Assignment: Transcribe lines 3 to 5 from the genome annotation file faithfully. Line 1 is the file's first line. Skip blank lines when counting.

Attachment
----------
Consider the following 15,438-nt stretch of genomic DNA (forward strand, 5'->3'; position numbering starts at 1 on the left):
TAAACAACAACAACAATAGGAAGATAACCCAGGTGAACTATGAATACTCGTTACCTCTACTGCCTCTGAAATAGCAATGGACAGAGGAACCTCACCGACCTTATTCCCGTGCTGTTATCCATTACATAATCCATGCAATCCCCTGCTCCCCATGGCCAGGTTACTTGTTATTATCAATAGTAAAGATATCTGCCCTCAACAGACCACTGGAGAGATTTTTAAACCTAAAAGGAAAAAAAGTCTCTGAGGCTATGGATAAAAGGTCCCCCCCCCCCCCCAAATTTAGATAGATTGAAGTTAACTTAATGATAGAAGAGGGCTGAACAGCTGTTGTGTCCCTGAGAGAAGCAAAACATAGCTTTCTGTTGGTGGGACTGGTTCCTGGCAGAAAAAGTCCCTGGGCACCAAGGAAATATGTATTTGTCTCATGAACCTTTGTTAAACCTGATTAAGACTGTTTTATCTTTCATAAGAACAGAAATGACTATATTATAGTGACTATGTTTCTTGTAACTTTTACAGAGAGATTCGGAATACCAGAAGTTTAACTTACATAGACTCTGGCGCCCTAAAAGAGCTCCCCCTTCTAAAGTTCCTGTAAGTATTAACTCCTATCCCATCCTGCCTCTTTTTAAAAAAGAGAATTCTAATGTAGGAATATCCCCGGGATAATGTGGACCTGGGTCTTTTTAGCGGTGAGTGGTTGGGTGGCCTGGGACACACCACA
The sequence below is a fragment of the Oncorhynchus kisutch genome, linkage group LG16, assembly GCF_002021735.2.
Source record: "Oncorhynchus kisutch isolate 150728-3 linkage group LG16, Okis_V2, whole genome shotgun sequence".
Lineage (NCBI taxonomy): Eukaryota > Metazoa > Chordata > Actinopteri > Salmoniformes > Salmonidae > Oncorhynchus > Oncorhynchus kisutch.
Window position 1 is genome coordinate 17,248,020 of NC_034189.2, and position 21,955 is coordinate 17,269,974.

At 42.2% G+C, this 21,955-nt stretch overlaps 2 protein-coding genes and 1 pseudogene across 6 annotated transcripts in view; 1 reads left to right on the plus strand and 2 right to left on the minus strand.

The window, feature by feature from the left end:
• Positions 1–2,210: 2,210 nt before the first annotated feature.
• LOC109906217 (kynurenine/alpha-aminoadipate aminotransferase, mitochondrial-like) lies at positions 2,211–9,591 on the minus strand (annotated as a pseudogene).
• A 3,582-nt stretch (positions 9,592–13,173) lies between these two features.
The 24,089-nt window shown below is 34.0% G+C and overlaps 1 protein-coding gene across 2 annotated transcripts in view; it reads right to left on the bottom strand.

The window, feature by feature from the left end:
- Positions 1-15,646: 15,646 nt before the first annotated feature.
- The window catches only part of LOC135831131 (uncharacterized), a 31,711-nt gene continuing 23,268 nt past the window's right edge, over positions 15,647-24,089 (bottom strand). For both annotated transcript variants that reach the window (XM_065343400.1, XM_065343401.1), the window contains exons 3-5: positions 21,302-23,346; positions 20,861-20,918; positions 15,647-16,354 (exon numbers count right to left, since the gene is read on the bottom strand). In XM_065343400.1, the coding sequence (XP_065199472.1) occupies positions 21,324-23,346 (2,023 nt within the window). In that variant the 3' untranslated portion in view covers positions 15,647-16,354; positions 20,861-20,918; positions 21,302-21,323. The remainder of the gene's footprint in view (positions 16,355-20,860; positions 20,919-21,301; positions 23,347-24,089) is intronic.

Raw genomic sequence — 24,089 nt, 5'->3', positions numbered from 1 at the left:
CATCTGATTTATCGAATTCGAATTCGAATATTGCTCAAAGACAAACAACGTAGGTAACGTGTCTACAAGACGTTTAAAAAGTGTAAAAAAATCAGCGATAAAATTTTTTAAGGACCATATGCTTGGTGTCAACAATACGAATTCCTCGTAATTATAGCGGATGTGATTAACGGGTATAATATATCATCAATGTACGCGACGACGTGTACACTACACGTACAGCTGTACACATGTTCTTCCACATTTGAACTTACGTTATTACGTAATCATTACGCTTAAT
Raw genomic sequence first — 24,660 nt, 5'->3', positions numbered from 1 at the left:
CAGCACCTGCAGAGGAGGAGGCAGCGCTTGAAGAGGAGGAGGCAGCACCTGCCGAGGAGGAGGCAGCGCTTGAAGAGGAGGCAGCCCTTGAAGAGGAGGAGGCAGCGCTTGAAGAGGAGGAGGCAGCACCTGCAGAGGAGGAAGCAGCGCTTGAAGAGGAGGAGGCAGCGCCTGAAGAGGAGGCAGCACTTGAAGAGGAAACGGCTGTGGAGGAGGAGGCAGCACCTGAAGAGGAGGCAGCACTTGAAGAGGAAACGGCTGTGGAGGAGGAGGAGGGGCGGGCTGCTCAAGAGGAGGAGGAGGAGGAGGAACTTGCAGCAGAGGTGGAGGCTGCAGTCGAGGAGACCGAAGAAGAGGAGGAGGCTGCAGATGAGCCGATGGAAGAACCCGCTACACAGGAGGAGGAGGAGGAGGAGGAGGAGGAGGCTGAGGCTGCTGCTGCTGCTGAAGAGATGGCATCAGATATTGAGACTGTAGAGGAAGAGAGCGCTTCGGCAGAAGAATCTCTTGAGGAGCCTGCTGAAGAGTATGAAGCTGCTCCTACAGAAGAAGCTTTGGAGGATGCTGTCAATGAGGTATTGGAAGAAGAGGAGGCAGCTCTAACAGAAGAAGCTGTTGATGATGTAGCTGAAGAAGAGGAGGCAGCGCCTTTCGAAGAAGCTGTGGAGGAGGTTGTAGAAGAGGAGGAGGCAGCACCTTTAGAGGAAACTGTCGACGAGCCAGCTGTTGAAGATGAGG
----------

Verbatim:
The sequence below is a fragment of the Oncorhynchus kisutch genome, linkage group LG16, assembly GCF_002021735.2.
Source record: "Oncorhynchus kisutch isolate 150728-3 linkage group LG16, Okis_V2, whole genome shotgun sequence".
Lineage (NCBI taxonomy): Eukaryota > Metazoa > Chordata > Actinopteri > Salmoniformes > Salmonidae > Oncorhynchus > Oncorhynchus kisutch.